COLUMBIA, Mo 11/30/14 (Beat Byte)
-- If you blinked, you might have missed it: a report Columbia's City Hall
is using over $2 million from the "Sewer Retained Earnings Account No. 555-0000-351.01-0"
to help pay for the Flat Branch Sewer Relief project.
The Flat Branch project would increase downtown sewer capacity and decrease basement backups and sewage overflows in nearby central city neighborhoods with a combination of existing funds and fund diversions from projects such as the Henderson Branch extension to Midway, much in the news of late
The real news may be the sudden appearance of $2.1 million
from a source few people outside City Hall knew existed. The Sewer Retained Earnings account did not come up when city manager Mike Matthes
repeatedly said Columbia was out of money for new infrastructure.
It did not come up when Mayor Bob McDavid famously said "we can't just write a check to repair these sewer problems," while chastising the public for "wrongly" presuming City Hall had the money.
But City Hall is writing a check, which raises the question: Where did the money come from? One plausible answer is from the Sewer Department's "Unrestricted" fund, which in 2013 -- the last year reported -- had over $11 million.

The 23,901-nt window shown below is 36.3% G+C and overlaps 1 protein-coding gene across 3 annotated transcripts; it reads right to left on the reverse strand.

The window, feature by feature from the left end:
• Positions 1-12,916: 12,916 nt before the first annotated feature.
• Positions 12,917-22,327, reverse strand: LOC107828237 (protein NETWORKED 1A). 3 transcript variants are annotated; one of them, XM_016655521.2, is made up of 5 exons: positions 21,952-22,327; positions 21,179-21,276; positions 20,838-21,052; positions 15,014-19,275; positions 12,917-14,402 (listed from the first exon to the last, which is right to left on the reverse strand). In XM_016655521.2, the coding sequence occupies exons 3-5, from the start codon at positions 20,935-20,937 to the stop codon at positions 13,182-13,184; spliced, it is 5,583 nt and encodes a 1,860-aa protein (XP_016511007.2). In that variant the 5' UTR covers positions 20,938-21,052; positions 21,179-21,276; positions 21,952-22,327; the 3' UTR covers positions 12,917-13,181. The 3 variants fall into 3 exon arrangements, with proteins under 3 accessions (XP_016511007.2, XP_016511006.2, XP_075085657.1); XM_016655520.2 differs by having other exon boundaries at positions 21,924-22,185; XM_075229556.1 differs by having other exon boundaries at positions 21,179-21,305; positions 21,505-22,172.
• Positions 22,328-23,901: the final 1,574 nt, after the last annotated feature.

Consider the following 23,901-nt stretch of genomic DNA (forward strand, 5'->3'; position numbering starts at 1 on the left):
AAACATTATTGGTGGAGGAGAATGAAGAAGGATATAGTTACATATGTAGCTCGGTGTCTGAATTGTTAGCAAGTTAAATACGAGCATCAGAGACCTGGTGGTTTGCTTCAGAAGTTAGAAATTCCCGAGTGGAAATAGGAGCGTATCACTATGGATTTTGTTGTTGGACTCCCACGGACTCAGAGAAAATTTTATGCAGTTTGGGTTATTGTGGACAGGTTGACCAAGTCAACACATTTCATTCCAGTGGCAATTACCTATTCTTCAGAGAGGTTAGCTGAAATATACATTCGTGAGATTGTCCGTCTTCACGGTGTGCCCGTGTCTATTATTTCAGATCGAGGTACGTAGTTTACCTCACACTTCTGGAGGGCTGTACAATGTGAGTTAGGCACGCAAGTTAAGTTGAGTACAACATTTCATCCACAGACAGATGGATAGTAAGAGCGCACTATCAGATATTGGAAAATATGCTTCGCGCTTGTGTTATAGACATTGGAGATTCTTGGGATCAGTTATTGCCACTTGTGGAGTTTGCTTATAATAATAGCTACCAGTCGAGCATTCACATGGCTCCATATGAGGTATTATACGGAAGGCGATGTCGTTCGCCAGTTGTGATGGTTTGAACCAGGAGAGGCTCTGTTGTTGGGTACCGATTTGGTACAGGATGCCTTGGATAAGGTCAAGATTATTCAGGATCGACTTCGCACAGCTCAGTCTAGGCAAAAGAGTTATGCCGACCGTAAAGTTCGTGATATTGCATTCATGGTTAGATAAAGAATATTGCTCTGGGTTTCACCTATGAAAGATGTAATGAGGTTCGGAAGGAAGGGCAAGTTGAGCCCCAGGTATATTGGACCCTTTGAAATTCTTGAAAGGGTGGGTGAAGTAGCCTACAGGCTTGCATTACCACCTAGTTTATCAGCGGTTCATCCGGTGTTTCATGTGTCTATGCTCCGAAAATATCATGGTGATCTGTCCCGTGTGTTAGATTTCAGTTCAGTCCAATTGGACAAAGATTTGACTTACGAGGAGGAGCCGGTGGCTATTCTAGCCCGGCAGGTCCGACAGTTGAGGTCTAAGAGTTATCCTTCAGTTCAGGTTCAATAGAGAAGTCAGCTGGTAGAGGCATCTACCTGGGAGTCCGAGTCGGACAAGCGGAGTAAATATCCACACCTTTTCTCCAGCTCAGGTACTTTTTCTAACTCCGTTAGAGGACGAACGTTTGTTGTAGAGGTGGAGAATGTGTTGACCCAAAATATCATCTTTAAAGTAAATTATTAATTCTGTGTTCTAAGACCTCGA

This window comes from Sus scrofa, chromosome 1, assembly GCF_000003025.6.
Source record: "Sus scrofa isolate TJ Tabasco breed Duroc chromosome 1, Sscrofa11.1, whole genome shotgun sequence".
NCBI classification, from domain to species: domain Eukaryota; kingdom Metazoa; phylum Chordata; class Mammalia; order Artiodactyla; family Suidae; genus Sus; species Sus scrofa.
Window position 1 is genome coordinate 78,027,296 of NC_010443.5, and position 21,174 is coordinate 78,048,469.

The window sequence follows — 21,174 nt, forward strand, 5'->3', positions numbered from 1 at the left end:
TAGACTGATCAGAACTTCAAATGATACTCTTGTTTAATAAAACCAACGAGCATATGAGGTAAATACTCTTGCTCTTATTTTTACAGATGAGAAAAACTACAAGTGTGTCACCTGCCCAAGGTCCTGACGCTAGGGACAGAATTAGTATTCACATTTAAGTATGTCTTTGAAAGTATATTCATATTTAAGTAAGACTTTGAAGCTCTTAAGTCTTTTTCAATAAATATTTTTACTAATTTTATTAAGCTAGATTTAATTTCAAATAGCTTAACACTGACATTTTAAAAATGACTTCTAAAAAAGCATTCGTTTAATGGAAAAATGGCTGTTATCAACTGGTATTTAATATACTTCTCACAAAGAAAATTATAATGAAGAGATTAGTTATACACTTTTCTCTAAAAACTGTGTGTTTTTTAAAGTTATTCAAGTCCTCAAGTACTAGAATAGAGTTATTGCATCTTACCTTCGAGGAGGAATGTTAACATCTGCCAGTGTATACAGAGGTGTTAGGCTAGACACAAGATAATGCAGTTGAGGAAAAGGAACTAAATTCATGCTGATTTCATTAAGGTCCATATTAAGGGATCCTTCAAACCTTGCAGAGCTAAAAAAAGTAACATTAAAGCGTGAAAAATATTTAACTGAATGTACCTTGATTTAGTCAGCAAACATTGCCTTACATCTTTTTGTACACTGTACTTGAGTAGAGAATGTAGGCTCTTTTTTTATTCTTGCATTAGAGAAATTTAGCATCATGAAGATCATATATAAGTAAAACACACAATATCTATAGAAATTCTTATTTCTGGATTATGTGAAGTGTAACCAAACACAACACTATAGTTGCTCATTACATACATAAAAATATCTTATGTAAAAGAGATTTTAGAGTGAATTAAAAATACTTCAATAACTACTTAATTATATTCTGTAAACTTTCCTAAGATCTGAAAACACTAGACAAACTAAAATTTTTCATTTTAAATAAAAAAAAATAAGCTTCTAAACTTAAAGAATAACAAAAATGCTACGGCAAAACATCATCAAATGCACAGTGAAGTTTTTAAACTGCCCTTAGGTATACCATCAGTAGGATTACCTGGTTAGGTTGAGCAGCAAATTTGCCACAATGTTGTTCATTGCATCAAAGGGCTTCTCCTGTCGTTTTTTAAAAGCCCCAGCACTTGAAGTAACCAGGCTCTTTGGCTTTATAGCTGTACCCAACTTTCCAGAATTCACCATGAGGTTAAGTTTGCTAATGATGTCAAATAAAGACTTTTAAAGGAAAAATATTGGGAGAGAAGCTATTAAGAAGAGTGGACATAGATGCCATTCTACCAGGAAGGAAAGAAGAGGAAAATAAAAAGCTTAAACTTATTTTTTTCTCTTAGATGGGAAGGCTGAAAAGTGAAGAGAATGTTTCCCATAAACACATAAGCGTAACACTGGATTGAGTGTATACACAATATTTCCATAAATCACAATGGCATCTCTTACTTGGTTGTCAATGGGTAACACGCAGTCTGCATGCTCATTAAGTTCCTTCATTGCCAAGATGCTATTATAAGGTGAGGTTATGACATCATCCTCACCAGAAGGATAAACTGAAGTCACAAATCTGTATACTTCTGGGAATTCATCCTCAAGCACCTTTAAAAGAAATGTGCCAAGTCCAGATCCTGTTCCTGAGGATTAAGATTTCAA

The pictures below tell the story.
The multi-million dollar sewer stash shows up on page 29 of city government's Comprehensive Annual Financial Report (CAFR). It is one of three categories that break out the sewer department's "net worth," i.e. assets minus liabilities (click pic below for larger pic).
Known in government accounting as "net position," these net worth categories show how City Hall spends the money it makes from providing sewer service, i.e. revenues minus expenses.
The Sewer Department has $129.2 million
in "capital assets" -- sewer lines, real property, buildings, and so forth. In cash and liquid investments, it has $3.5 million
restricted for debt service; $2.5 million
restricted for capital projects (i.e. new sewer lines); and $948,634
restricted by law, possibly for state and federal mandates. The rest -- $11,733,831 -- is as its name implies: not restricted.
Not for certain projects; not by law; not for debt. It is available as the City Council sees fit.
In light of the city manager's dire annual budget, the availability of over $11 million
for sewer projects might seem confusing. Didn't Matthes tell the city this year's budget would be tight? Hasn't the Mayor repeatedly said "there's no money in the budget?"
The confusion arises because the Budget and the CAFR are different documents. The Budget explains what City Hall intends to do
with tax-and ratepayer money; the CAFR explains what City Hall actually did
with tax- and ratepayer money. In short, Budget = What is intendedCAFR = What actually happened
"This is a very important distinction
," explains the simple-to-follow handbook, Understanding Governmental Accounting.
NEXT: The Water and Light Utility's Unrestricted Fund: Why is City Hall ignoring the City Charter?